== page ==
The first major tranquiliser or anti-psychotic medication, chlorpromazine (Thorazine), a typical antipsychotic, was discovered in 1951 and introduced into clinical practice shortly after. Clozapine, a.k.a. Clozaril,an atypical antipsychotic, fell out of favor due to concerns over drug-induced agranulocytosis. With research indicating its effectiveness in treatment-resistant schizophrenia and the development of an adverse event monitoring system, clozapine reemerged as a viable antipsychotic. According to Barker (2003) the three most accepted atypical drugs are; clozapine, risperidone and olanzapine. However, he goes on to explain that clozapine is usually the last resort when other drugs fail. Clozapine can cause agranulocytosis (which is decreased number of white blood cells), Barker (2003) explains that a person on clozapine will have to go through rigorous blood monitoring. Despite the effectiveness of clozapine for treatment-resistant schizophrenia, agents with a more favourable side effect profile were sought after for widespread use. During the 1990s, olanzapine, risperidone and quetiapine were introduced, with ziprasidone and aripiprazole following in the early 2000s. The atypical anti-psychotic paliperidone was approved by the FDA in late 2006.
The atypical anti-psychotics have found favour among clinicians and are now considered to be first line treatments for schizophrenia and are gradually replacing the typical antipsychotics. In the past, most researchers have agreed that the defining characteristic of an atypical antipsychotic is the decreased propensity of these agents to cause extrapyramidal side effects (EPS) and an absence of sustained prolactin elevation.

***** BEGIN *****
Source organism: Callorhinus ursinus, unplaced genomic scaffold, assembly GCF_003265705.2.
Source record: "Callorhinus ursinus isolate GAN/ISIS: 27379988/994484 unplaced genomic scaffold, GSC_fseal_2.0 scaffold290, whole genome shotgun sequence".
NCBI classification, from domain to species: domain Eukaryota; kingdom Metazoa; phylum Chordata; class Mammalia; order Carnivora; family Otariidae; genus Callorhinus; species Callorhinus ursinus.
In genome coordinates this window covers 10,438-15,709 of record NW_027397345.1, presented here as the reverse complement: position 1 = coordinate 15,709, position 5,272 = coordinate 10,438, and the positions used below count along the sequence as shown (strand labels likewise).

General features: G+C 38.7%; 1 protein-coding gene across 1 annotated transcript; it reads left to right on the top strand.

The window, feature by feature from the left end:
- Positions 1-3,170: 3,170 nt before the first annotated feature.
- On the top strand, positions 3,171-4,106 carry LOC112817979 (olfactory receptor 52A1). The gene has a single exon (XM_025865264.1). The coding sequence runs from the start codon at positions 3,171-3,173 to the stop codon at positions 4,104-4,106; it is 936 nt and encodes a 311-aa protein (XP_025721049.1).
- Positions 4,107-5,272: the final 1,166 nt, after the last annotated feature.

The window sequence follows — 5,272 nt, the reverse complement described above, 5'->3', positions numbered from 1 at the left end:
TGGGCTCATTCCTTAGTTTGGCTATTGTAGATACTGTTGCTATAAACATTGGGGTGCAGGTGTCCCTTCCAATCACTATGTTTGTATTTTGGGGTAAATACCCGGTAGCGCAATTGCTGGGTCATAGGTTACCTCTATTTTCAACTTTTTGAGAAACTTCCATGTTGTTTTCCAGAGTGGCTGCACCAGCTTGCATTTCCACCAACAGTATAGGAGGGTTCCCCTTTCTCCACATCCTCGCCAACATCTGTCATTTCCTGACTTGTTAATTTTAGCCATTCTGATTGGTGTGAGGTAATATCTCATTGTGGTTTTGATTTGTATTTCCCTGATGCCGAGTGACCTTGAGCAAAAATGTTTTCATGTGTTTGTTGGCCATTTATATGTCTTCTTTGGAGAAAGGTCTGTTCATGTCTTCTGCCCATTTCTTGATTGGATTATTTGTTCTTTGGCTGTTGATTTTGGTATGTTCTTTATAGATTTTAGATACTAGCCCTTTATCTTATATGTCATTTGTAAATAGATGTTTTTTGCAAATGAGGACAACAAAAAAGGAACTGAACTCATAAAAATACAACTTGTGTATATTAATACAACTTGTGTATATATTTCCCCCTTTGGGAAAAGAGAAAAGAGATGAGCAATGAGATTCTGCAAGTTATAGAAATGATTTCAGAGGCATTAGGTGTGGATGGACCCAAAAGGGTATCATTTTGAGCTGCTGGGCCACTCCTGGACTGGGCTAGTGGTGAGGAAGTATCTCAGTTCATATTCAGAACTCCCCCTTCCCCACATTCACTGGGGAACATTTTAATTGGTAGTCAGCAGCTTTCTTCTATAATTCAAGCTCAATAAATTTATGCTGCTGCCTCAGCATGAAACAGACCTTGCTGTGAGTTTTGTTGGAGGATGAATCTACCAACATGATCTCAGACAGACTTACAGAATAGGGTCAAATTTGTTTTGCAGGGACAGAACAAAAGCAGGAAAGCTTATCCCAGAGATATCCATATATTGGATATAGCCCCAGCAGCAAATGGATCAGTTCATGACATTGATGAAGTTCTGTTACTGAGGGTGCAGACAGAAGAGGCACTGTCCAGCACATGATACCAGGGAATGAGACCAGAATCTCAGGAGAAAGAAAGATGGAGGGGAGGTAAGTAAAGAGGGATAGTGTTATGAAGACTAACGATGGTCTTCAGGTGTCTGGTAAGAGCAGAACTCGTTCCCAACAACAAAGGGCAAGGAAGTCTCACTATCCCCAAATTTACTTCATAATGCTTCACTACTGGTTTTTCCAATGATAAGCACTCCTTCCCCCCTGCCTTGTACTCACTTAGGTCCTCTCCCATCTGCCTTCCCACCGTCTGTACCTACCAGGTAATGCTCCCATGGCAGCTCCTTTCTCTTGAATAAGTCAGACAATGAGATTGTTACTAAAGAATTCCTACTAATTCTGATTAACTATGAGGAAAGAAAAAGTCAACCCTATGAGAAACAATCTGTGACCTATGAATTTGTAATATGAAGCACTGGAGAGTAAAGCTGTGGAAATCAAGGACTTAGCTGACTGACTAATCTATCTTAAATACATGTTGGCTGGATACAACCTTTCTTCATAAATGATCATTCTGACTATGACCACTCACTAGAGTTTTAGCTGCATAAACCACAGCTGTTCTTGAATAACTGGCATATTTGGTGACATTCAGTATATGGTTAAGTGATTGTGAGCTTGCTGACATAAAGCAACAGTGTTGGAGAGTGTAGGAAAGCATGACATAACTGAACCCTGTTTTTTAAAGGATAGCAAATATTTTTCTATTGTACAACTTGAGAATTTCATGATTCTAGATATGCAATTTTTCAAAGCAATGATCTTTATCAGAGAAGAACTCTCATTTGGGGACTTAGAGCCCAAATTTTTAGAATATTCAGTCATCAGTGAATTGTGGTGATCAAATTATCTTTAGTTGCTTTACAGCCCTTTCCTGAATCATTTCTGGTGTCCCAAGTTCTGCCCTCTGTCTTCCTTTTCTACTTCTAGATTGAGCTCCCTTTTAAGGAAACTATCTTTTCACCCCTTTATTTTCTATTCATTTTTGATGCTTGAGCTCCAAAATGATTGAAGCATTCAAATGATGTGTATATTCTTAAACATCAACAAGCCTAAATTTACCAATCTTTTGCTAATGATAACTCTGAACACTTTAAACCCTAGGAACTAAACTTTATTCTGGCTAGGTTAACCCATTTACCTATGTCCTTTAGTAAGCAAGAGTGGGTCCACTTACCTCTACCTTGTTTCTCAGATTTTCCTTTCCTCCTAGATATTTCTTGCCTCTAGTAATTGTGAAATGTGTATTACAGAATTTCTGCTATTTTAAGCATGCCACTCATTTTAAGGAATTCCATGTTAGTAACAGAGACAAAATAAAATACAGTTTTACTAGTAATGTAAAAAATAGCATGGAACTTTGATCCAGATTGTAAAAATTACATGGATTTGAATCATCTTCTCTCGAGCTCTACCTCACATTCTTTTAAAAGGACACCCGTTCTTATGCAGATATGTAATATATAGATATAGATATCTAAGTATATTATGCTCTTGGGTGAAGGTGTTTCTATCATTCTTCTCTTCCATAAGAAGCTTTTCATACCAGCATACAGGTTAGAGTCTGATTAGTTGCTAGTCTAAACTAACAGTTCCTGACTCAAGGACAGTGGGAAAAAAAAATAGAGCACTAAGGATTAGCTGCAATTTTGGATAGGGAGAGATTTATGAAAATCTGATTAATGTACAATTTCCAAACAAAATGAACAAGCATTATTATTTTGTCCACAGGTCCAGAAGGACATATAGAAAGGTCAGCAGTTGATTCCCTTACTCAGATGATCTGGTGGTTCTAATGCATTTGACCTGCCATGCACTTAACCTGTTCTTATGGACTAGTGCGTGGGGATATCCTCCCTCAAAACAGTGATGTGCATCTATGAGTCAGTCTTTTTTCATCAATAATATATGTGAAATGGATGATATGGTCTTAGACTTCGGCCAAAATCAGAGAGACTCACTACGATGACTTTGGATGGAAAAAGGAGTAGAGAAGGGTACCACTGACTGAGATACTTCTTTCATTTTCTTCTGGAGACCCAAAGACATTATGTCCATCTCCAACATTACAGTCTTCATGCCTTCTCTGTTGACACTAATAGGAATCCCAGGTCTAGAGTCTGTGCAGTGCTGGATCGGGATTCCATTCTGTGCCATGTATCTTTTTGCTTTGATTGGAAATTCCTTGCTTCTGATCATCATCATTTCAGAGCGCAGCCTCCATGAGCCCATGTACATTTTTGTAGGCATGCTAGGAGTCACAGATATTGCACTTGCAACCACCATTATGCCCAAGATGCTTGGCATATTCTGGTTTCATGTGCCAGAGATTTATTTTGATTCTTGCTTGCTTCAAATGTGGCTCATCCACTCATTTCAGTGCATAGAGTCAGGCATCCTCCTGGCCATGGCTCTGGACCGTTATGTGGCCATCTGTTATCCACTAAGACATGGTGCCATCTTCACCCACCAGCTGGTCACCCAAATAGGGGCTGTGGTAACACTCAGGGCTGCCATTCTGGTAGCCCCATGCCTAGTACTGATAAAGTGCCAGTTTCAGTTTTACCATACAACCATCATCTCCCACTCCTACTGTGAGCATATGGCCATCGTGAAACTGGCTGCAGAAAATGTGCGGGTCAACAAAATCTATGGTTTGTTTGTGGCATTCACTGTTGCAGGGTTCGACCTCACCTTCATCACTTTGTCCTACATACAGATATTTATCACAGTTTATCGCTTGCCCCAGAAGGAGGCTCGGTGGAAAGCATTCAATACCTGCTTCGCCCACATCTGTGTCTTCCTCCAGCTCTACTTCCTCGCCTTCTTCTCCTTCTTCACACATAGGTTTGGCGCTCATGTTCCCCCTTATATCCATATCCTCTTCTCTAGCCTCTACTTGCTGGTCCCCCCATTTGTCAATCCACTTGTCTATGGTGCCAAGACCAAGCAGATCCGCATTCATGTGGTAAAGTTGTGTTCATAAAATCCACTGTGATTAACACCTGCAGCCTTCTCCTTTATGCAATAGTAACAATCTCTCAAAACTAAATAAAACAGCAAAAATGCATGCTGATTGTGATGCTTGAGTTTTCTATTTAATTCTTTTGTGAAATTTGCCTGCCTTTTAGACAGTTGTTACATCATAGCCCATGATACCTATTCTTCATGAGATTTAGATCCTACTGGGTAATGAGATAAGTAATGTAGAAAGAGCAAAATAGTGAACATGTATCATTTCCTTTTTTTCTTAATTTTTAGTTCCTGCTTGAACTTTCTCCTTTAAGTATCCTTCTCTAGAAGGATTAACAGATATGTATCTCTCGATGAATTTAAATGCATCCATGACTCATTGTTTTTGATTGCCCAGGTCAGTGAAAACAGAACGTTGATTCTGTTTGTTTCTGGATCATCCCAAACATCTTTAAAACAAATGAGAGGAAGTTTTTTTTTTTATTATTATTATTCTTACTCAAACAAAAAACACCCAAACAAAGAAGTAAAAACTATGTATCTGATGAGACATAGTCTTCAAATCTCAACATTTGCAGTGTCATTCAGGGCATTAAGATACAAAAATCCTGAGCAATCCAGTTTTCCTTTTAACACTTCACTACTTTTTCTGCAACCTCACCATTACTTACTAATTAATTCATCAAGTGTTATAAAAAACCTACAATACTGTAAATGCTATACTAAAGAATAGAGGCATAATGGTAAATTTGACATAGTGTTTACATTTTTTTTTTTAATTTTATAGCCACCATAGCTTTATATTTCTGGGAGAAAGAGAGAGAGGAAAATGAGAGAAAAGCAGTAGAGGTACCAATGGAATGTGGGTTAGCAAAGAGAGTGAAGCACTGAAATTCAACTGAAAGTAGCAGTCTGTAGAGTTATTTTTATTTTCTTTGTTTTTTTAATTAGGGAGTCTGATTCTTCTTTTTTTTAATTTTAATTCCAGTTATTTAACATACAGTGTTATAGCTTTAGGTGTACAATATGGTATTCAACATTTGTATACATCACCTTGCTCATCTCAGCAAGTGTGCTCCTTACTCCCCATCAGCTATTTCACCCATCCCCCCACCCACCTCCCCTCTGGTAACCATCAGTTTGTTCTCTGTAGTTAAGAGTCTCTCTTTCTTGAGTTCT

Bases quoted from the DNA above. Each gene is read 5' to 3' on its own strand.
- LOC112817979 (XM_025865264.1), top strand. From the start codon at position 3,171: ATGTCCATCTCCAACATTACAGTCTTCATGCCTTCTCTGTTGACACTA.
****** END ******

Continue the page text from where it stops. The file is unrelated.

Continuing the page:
The terminology can still be imprecise. The definition of "atypicality" was based upon the absence of extrapyramidal side effects, but there is now a clear understanding that atypical antipsychotics can still induce these effects (though to a lesser degree than typical antipsychotics.) Recent literature focuses more upon specific pharmacological actions, and less upon categorization of an agent as "typical" or "atypical". There is no clear dividing line between the typical and atypical antipsychotics therefore categorization based on the action is difficult.
More recent research is questioning the notion that second generation anti-psychotics are superior to first generation typical anti-psychotics. Using a number of parameters to assess quality of life, Manchester University researchers found that typical anti-psychotics were no worse than atypical anti-psychotics. The research was funded by the National Health Service (NHS) of the UK. Because each medication (whether first or second generation) has its own profile of desirable and adverse effects, a neuropsychopharmacologist may recommend one of the older ("typical" or first generation) or newer ("atypical" or second generation) antipsychotics alone or in combination with other medications, based on the symptom profile, response pattern, and adverse effects history of the individual patient.